One of the hardest things about doing instructional content virtually is when you have to show things that are not on a screen. This came to be an issue for my father when he needed to teach the art merit badge for the Boy Scouts this summer. While lots of the work for the merit badge can be done via a presentation, there is still quite a lot that either has to be done in “meat space” or benefits greatly from being done in a tangible way. The scout camp he is working with this summer is doing all of their merit badge classes over Zoom and with the power of the open source application OBS we were able to give him a more professional setup without spending thousands of dollars or hiring a full-time video crew.
The biggest hurdle we needed to face while preparing for this was that switching between cameras and presentation mode in Zoom is a bit clunky and can lead to downtime. And as anyone who’s ever been in a lengthy meeting knows, downtime is a killer and it’s doubly so when presenting to teenagers. What we needed was a way to seamlessly switch between several different “scenes” in a way that would not interrupt the flow of the meeting.
This part was both the easiest and the hardest part of the whole setup. Because of the large influx of people having to work remotely the supply of good webcams is fairly limited. Fortunately my father already had a webcam and I was able to lend him one of mine so we could have a two independent cameras and we were able to set up a top-down camera to allow for demonstrations of various art techniques. This camera was attached to an aluminum pole that is part of a photographic backdrop kit. This was super handy since it can stretch the whole width of the desk and adds a very rigid surface for the camera to mount to.
If you’ve never heard of OBS, it wouldn’t surprise me. If you’ve not done any live streaming then the likelihood of running across OBS is pretty small. OBS is an open source application that allows you to set up complex views with multiple inputs that can be static or dynamic and allows you to switch between these views while presenting a single output point.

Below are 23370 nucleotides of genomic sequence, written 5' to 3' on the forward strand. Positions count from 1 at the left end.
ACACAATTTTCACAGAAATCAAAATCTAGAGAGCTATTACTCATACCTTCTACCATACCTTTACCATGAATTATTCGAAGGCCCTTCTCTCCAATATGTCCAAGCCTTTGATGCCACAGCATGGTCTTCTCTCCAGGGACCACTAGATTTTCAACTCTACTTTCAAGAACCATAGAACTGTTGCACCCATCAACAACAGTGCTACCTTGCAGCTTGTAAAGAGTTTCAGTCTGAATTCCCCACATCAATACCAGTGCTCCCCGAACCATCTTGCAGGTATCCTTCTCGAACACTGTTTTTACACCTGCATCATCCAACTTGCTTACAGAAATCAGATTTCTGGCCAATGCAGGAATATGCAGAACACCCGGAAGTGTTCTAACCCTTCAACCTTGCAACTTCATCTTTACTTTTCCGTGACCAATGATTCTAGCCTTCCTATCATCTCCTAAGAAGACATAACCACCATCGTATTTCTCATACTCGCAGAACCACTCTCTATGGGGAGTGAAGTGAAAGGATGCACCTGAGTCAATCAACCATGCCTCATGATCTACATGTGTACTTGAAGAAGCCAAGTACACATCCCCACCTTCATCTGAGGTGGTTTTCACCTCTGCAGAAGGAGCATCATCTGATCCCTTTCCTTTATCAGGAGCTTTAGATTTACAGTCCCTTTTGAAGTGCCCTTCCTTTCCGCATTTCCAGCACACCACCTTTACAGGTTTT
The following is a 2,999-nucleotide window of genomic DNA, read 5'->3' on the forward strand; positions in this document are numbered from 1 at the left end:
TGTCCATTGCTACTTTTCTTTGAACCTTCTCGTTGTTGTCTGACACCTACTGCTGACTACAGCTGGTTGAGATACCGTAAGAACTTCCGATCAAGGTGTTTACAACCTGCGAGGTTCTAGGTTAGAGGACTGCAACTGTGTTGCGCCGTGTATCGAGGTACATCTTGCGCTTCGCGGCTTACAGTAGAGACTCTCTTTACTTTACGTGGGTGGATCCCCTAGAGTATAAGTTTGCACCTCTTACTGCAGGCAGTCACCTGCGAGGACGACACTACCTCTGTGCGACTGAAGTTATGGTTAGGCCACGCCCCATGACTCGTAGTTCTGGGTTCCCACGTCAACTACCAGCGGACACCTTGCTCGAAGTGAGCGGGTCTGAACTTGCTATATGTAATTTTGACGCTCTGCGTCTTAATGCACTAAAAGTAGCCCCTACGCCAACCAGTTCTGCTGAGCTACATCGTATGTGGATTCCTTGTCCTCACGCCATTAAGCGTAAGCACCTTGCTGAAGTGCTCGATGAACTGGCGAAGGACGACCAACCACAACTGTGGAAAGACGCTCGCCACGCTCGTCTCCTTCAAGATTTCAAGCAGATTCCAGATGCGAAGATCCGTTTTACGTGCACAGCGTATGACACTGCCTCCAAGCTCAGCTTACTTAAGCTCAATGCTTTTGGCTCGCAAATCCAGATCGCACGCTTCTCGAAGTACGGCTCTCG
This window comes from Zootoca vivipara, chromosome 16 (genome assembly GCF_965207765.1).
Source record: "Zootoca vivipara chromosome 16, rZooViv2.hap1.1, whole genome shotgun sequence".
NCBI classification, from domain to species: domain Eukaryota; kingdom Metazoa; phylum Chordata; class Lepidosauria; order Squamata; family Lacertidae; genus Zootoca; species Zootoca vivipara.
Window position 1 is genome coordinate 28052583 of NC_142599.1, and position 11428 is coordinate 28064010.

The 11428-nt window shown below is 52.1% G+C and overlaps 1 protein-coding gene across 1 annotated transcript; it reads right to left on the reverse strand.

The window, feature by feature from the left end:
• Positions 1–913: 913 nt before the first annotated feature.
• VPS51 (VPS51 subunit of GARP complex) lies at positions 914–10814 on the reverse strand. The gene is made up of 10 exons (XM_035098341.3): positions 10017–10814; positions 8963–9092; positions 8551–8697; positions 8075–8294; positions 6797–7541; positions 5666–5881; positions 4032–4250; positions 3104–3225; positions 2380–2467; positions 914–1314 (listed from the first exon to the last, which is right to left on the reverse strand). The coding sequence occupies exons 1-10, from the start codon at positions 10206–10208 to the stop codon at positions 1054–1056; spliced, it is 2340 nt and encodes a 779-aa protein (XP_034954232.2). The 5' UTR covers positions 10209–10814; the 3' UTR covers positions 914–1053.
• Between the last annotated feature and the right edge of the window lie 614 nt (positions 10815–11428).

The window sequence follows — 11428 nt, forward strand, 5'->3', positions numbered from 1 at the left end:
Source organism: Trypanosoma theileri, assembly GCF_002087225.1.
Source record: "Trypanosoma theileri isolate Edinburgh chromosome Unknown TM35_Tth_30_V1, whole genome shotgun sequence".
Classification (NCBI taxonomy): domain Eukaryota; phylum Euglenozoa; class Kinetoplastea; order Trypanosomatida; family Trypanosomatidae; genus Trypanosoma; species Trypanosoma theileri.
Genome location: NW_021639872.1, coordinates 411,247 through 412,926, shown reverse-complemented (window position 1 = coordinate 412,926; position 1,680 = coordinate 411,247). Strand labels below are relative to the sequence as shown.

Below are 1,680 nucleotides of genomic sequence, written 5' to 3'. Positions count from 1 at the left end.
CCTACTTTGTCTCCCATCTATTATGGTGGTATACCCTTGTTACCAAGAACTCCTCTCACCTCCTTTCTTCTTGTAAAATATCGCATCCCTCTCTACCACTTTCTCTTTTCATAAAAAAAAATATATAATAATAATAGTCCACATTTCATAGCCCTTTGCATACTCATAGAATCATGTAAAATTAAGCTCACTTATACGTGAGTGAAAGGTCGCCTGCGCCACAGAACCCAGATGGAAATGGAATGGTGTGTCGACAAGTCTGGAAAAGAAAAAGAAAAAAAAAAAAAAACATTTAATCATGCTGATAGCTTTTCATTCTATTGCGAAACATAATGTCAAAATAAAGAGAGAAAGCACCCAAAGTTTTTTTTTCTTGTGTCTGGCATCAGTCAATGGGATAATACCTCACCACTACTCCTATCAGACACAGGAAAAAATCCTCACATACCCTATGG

For the class we broke down what we would need to show the scouts and it came down to the following four views
- Presenter Camera - This is a simple full screen view from a front facing webcam that will be used when not presenting and just talking to the audience.
- Presentation - This is another simple full screen view of just the presentation slides being presented to the audience.
- Art Camera - This is a top down view of the work surface so that different art techniques can be shown to the audience without being obstructed.
- Art and Presenter - This is a complex view that combines the Art Camera with the Presenter Camera to help add back the personality of the presenter
Each one of these scenes is created in OBS and the transition timing tweaked to be pleasing. I’m not going to go into how to set that up since it may change from release to release. The OBS wiki should have the most updated information about setting up scenes and sources. But once you’ve gotten them setup you get something like this.
Now that we have these scenes we can either click on the scene to transition between them or setup shortcut keys. In an ideal world you could set up something like the MAX Falcon-8 and use that as way to switch between the scenes. For my father we used his TV as a second monitor and put OBS on that screen and then he can just use the mouse to switch between scenes without having to have OBS up on the main display that is used for presentations.
Outputting OBS to Zoom
Once you’ve got everything setup in OBS then you need to get the output sent somewhere. If you’re using a common streaming platform like Twitch, YouTube or Facebook then OBS can natively stream to those platforms and you just need to setup your streaming endpoints. But if you want to use OBS to output to Zoom, Google Meet or another service that just takes in a webcam output then you need install OBS Virtualcam. This allows OBS to create a virtual camera that can be used in your applications.
I recommend that you choose the auto start option for Virtualcam so that it’s available as soon as you start OBS. Also, don’t forget to start OBS before you start your meeting software so that it doesn’t try to take control of the other cameras first. The only big downside is that the Virtualcam plugin is only available for Windows currently. There are other options for Linux but the OSX option is not currently available.